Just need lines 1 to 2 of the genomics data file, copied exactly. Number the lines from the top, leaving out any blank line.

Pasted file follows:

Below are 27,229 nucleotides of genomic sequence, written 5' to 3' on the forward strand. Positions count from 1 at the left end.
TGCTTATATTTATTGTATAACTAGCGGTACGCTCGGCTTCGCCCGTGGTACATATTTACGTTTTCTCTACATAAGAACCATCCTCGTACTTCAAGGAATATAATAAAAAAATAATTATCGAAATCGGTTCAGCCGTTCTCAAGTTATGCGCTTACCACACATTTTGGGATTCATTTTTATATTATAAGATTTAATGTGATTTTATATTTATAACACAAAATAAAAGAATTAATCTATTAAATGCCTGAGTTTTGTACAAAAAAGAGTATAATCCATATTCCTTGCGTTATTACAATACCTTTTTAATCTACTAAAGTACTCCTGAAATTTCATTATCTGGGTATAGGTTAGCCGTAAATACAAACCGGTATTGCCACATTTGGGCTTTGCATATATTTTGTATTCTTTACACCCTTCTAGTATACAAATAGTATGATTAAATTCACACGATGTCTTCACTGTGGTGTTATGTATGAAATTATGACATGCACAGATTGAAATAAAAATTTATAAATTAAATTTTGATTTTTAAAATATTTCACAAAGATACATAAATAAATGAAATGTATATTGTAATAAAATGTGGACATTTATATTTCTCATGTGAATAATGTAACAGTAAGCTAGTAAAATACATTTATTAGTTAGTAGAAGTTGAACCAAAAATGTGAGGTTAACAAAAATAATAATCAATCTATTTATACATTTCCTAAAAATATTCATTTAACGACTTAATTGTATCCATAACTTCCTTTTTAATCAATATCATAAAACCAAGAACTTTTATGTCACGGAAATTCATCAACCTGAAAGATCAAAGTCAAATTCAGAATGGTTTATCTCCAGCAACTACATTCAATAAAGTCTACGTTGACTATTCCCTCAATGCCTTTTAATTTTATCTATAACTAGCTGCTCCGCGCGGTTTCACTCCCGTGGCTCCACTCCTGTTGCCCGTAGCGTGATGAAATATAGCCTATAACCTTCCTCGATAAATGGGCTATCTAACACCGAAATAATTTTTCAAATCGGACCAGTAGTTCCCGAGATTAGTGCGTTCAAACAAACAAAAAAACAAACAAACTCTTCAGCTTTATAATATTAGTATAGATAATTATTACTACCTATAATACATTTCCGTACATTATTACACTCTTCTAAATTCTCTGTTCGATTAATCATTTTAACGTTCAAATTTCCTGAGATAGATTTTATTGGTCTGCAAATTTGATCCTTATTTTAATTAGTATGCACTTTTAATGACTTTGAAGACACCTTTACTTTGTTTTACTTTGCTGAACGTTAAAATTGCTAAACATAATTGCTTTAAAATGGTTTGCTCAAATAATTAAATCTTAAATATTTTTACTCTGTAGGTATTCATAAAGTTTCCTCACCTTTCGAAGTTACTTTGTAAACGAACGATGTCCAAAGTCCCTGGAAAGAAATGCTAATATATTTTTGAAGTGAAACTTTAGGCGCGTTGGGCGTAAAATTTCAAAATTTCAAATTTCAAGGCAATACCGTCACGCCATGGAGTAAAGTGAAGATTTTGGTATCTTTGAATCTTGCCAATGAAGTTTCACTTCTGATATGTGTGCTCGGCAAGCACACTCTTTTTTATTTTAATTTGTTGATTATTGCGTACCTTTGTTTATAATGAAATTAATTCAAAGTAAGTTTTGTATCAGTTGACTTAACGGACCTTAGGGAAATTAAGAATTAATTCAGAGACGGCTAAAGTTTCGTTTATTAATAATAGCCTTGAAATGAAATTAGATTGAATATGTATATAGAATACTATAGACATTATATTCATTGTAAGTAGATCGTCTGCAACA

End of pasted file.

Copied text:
Below are 27,229 nucleotides of genomic sequence, written 5' to 3' on the forward strand. Positions count from 1 at the left end.
TGCTTATATTTATTGTATAACTAGCGGTACGCTCGGCTTCGCCCGTGGTACATATTTACGTTTTCTCTACATAAGAACCATCCTCGTACTTCAAGGAATATAATAAAAAAATAATTATCGAAATCGGTTCAGCCGTTCTCAAGTTATGCGCTTACCACACATTTTGGGATTCATTTTTATATTATAAGATTTAATGTGATTTTATATTTATAACACAAAATAAAAGAATTAATCTATTAAATGCCTGAGTTTTGTACAAAAAAGAGTATAATCCATATTCCTTGCGTTATTACAATACCTTTTTAATCTACTAAAGTACTCCTGAAATTTCATTATCTGGGTATAGGTTAGCCGTAAATACAAACCGGTATTGCCACATTTGGGCTTTGCATATATTTTGTATTCTTTACACCCTTCTAGTATACAAATAGTATGATTAAATTCACACGATGTCTTCACTGTGGTGTTATGTATGAAATTATGACATGCACAGATTGAAATAAAAATTTATAAATTAAATTTTGATTTTTAAAATATTTCACAAAGATACATAAATAAATGAAATGTATATTGTAATAAAATGTGGACATTTATATTTCTCATGTGAATAATGTAACAGTAAGCTAGTAAAATACATTTATTAGTTAGTAGAAGTTGAACCAAAAATGTGAGGTTAACAAAAATAATAATCAATCTATTTATACATTTCCTAAAAATATTCATTTAACGACTTAATTGTATCCATAACTTCCTTTTTAATCAATATCATAAAACCAAGAACTTTTATGTCACGGAAATTCATCAACCTGAAAGATCAAAGTCAAATTCAGAATGGTTTATCTCCAGCAACTACATTCAATAAAGTCTACGTTGACTATTCCCTCAATGCCTTTTAATTTTATCTATAACTAGCTGCTCCGCGCGGTTTCACTCCCGTGGCTCCACTCCTGTTGCCCGTAGCGTGATGAAATATAGCCTATAACCTTCCTCGATAAATGGGCTATCTAACACCGAAATAATTTTTCAAATCGGACCAGTAGTTCCCGAGATTAGTGCGTTCAAACAAACAAAAAAACAAACAAACTCTTCAGCTTTATAATATTAGTATAGATAATTATTACTACCTATAATACATTTCCGTACATTATTACACTCTTCTAAATTCTCTGTTCGATTAATCATTTTAACGTTCAAATTTCCTGAGATAGATTTTATTGGTCTGCAAATTTGATCCTTATTTTAATTAGTATGCACTTTTAATGACTTTGAAGACACCTTTACTTTGTTTTACTTTGCTGAACGTTAAAATTGCTAAACATAATTGCTTTAAAATGGTTTGCTCAAATAATTAAATCTTAAATATTTTTACTCTGTAGGTATTCATAAAGTTTCCTCACCTTTCGAAGTTACTTTGTAAACGAACGATGTCCAAAGTCCCTGGAAAGAAATGCTAATATATTTTTGAAGTGAAACTTTAGGCGCGTTGGGCGTAAAATTTCAAAATTTCAAATTTCAAGGCAATACCGTCACGCCATGGAGTAAAGTGAAGATTTTGGTATCTTTGAATCTTGCCAATGAAGTTTCACTTCTGATATGTGTGCTCGGCAAGCACACTCTTTTTTATTTTAATTTGTTGATTATTGCGTACCTTTGTTTATAATGAAATTAATTCAAAGTAAGTTTTGTATCAGTTGACTTAACGGACCTTAGGGAAATTAAGAATTAATTCAGAGACGGCTAAAGTTTCGTTTATTAATAATAGCCTTGAAATGAAATTAGATTGAATATGTATATAGAATACTATAGACATTATATTCATTGTAAGTAGATCGTCTGCAACA